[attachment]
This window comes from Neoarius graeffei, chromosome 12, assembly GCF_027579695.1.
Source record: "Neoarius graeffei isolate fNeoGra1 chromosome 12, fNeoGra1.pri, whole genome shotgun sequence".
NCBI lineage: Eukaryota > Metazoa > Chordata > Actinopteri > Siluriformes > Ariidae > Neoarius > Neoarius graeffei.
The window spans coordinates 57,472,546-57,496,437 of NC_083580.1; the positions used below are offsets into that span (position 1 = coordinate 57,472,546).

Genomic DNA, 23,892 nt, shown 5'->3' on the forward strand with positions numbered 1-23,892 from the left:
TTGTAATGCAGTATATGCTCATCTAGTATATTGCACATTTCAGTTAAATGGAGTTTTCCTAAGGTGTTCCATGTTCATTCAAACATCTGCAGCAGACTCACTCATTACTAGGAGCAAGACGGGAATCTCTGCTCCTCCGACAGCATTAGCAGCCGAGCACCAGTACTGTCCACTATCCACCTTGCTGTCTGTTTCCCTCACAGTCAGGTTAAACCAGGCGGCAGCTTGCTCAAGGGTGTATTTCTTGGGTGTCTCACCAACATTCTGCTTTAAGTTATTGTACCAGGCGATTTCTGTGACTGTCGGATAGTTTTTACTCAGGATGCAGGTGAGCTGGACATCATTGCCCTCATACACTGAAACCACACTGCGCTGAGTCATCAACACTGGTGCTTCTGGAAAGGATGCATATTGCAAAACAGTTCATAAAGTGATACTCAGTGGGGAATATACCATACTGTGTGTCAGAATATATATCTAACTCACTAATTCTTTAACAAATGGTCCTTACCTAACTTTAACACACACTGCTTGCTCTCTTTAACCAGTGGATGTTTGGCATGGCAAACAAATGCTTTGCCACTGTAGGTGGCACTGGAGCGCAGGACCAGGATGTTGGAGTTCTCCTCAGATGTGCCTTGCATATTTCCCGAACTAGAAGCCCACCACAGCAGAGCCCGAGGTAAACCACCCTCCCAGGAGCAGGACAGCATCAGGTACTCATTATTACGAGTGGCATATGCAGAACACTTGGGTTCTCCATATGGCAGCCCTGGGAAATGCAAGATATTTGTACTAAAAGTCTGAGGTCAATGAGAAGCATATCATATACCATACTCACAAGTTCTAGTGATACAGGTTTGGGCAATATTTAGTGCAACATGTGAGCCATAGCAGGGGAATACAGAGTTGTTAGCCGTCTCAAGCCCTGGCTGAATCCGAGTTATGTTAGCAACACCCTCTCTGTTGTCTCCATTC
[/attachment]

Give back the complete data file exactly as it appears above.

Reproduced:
This window comes from Neoarius graeffei, chromosome 12, assembly GCF_027579695.1.
Source record: "Neoarius graeffei isolate fNeoGra1 chromosome 12, fNeoGra1.pri, whole genome shotgun sequence".
NCBI lineage: Eukaryota > Metazoa > Chordata > Actinopteri > Siluriformes > Ariidae > Neoarius > Neoarius graeffei.
The window spans coordinates 57,472,546-57,496,437 of NC_083580.1; the positions used below are offsets into that span (position 1 = coordinate 57,472,546).

Genomic DNA, 23,892 nt, shown 5'->3' on the forward strand with positions numbered 1-23,892 from the left:
TTGTAATGCAGTATATGCTCATCTAGTATATTGCACATTTCAGTTAAATGGAGTTTTCCTAAGGTGTTCCATGTTCATTCAAACATCTGCAGCAGACTCACTCATTACTAGGAGCAAGACGGGAATCTCTGCTCCTCCGACAGCATTAGCAGCCGAGCACCAGTACTGTCCACTATCCACCTTGCTGTCTGTTTCCCTCACAGTCAGGTTAAACCAGGCGGCAGCTTGCTCAAGGGTGTATTTCTTGGGTGTCTCACCAACATTCTGCTTTAAGTTATTGTACCAGGCGATTTCTGTGACTGTCGGATAGTTTTTACTCAGGATGCAGGTGAGCTGGACATCATTGCCCTCATACACTGAAACCACACTGCGCTGAGTCATCAACACTGGTGCTTCTGGAAAGGATGCATATTGCAAAACAGTTCATAAAGTGATACTCAGTGGGGAATATACCATACTGTGTGTCAGAATATATATCTAACTCACTAATTCTTTAACAAATGGTCCTTACCTAACTTTAACACACACTGCTTGCTCTCTTTAACCAGTGGATGTTTGGCATGGCAAACAAATGCTTTGCCACTGTAGGTGGCACTGGAGCGCAGGACCAGGATGTTGGAGTTCTCCTCAGATGTGCCTTGCATATTTCCCGAACTAGAAGCCCACCACAGCAGAGCCCGAGGTAAACCACCCTCCCAGGAGCAGGACAGCATCAGGTACTCATTATTACGAGTGGCATATGCAGAACACTTGGGTTCTCCATATGGCAGCCCTGGGAAATGCAAGATATTTGTACTAAAAGTCTGAGGTCAATGAGAAGCATATCATATACCATACTCACAAGTTCTAGTGATACAGGTTTGGGCAATATTTAGTGCAACATGTGAGCCATAGCAGGGGAATACAGAGTTGTTAGCCGTCTCAAGCCCTGGCTGAATCCGAGTTATGTTAGCAACACCCTCTCTGTTGTCTCCATTC